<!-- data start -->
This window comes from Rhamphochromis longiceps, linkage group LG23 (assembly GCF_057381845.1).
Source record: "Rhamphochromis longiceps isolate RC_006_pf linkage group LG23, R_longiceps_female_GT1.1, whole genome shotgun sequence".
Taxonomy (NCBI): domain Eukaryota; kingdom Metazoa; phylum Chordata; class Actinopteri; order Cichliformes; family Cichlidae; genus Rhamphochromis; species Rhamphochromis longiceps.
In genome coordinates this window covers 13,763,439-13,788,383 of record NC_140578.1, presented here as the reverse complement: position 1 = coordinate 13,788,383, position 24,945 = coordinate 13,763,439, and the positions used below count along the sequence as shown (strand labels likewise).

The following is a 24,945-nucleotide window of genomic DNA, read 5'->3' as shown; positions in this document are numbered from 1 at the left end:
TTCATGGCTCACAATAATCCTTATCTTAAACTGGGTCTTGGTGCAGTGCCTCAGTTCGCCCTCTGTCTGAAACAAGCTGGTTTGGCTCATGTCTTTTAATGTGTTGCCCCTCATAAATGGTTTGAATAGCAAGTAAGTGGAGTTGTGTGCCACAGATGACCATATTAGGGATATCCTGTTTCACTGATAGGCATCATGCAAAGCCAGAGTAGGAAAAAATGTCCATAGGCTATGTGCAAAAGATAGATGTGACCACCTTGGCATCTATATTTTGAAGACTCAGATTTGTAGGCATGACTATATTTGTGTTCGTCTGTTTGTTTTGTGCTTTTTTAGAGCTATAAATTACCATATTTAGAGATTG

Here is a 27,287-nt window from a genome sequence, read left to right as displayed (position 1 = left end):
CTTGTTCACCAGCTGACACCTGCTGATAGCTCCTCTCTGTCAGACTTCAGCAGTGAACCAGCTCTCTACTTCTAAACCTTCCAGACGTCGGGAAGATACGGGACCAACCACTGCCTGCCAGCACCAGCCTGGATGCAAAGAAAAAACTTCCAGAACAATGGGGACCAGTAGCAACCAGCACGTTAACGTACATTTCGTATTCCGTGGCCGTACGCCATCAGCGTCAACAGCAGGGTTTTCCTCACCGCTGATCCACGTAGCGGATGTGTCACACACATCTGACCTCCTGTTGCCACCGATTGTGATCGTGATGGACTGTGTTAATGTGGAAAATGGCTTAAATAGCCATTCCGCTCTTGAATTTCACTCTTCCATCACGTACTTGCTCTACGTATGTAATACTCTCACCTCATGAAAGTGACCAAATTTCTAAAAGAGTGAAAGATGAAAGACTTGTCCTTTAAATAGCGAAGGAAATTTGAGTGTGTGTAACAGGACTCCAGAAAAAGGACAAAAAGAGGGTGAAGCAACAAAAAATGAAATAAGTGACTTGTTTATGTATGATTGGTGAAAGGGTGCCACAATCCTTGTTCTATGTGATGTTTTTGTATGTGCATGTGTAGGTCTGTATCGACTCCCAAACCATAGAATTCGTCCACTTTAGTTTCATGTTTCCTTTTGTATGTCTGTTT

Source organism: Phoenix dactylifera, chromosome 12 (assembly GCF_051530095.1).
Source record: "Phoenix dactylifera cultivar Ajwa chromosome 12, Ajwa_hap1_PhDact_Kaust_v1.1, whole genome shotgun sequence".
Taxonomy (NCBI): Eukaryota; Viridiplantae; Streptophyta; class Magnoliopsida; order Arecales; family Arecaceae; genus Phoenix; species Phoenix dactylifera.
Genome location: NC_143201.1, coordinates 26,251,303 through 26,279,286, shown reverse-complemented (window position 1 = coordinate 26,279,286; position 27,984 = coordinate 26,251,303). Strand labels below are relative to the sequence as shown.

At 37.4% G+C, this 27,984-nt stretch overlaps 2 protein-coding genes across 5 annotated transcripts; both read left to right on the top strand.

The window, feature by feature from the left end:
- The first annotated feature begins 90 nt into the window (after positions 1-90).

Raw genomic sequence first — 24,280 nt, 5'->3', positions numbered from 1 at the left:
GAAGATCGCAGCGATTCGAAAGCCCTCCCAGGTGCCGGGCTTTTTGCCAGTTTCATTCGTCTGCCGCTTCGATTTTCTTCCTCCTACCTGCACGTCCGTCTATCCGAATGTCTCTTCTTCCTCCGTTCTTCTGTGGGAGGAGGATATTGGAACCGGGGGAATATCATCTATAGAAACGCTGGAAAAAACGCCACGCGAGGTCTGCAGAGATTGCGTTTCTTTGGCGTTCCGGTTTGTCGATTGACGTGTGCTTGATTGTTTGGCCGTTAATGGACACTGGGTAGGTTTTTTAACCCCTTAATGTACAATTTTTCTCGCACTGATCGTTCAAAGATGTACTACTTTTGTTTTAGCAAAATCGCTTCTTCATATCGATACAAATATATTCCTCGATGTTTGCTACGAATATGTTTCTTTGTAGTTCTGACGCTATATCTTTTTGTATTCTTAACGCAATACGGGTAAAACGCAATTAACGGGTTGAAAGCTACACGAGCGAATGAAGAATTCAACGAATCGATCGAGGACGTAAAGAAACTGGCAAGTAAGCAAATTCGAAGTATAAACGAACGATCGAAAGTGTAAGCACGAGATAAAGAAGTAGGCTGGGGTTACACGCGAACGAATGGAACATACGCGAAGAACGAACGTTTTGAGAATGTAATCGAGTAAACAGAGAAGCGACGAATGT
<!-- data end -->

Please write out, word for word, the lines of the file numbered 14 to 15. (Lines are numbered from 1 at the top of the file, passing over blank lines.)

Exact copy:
The window, feature by feature from the left end:
- The first annotated feature begins 90 nt into the window (after positions 1-90).